Delicious: The Evolution of Flavor and How It Made Us Human is a fascinating and insightful exploration into how flavor has shaped the diet and history of humans. Authors Rob Dunn and Monica Sanchez dive into the topic with equal parts humor, anecdotes grounded in worldwide travel, and scientific research conveyed in easily digestible chapters.
Publisher Princeton University Press touts the exploratory nature of the book’s authors: “They consider the role that flavor may have played in the invention of the first tools, the extinction of giant mammals, the evolution of the world’s most delicious and fatty fruits, the creation of beer, and our own sociality.”
Foodies, chefs, brewers, and anyone deeply interested in flavor will glean useful tidbits from the book. Delicious unpacks theories, such as researcher Richard Wrangham’s flavor-seeker hypothesis, that can help us better understand how we taste food and drink and why we seek it out. The book examines differences in human and chimpanzee taste receptors of humans. These differences might account for how and where our ancient ancestors sought out food on the basis of its flavor at its height.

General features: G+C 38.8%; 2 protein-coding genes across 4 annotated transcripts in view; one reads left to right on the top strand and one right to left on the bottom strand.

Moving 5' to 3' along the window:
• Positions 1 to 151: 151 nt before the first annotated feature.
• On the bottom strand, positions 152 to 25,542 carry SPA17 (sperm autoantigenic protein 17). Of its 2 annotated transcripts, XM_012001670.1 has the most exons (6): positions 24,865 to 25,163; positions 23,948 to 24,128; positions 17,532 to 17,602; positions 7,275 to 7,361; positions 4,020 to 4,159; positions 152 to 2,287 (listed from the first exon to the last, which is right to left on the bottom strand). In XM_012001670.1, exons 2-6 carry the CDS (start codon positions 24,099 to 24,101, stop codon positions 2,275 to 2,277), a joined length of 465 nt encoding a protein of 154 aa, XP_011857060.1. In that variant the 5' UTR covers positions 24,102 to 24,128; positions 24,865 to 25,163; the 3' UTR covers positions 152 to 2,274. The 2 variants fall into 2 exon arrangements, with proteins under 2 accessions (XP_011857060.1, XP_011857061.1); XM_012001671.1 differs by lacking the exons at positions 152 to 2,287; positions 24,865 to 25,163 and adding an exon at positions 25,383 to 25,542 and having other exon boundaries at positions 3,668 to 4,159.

Other topics touch on how cooking enhanced flavor and simply made food more delicious. Wrangham “argues that the proximate reason that our ancestors began to use fire was because cooked food is delicious, or at least more delicious than raw food.”
Chapter six of the book references how fifteen compounds in hops trigger at least one of three bitter taste receptors. The hoppy aromas evolved as a plant’s self-defense mechanism to warn of the presence of toxins. Plants attempted to ward off animals that might eat them. However, humans have learned to gather hops, spices, and other plant matter with defensive chemicals and warning aromas and incorporate them in food and drink. As such, the authors ask why humans ignored these defenses and began to seek out, use, and enjoy spiced foods.
With regard to beer, hops were first used to kill bacteria that would spoil beer. However, the flavor of hops wasn’t originally appealing to many. Now hops are less of an anti-bacterial measure in modern brewing and used more for the sake of sensory pleasure. The authors note that over time “some beer drinkers learned to associate hops with pleasure.”
Elsewhere, the authors note that “fermentation frees up calories” that our ancestors would have spent cutting, pounding, and chewing food to make it easier to digest. Certainly in the case of beer, humans can more easily and efficiently intake calories than, say, chewing on raw grain like a cow. More relevant, we drink beer because the flavors taste good and the alcohol can facilitate socialization and a sense of wellbeing.